ORIGINAL: Gary Childress
I brought it up a while back that airpower in general doesn't seem to do much to turn the tide of land battles. Airpower rules the seas and can devastate base facilities but you can bomb to your heart's content and it doesn't hurt LCUs a whole lot. In fact it's sort of a bad idea to use airpower on LCUs because you end up losing a lot of precious planes for very little in return. I had always the impression that close air support came of age in WW2 and that airpower could turn the tide of battles. Maybe that was mostly the ETO more so than the PTO? I mean I thought some F4Us with napalm was a pretty sure way to win a land battle.
Lot of WWII direct air support to ground troops was not Close Air Support but what we call nowadays Battlefield Air Interdiction. CAS was inherently difficult and dangerous, and double so when troops were in jungle, with both visibility and distance between own and enemy troops very short. Interestingly, one of the first planes used for this with good effect (and artillery observation too) was Australian Wirraway. It's ability to fly low & slow made it good for CAS and observation, about only roles it was actually well-suited for.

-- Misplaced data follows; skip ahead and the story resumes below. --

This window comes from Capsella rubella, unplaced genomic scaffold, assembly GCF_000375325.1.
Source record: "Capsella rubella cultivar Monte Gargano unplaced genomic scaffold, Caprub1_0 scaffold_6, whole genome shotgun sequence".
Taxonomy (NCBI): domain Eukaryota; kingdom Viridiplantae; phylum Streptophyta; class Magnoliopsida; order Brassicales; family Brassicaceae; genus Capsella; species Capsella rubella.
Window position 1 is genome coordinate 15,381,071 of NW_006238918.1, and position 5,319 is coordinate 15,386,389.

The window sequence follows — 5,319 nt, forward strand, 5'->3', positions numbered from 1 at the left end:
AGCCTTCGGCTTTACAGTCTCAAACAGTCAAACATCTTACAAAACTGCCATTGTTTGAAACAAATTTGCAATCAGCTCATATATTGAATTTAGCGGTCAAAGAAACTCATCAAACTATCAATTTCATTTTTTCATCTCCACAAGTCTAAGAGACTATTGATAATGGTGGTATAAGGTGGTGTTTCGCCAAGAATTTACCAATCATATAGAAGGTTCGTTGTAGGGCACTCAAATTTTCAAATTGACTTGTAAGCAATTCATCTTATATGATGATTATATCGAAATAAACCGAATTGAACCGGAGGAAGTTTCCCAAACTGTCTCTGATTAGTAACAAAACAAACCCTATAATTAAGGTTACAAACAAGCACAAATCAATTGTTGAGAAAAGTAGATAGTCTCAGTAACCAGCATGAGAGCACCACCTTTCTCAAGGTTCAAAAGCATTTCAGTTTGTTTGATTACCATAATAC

USMC had edge on CAS operations, partly because "every man is rifleman" doctrine, which caused also USMC pilots to have better understanding of ground operations and conditions.
Some info about his here: http://www.ibiblio.org/hyperwar/USMC/IV/USMC-IV-IV-1.html
"To meaningless French Idealism, Liberty, Fraternity and Equality...we answer with German Realism, Infantry, Cavalry and Artillery" -Prince von Bülov, 1870-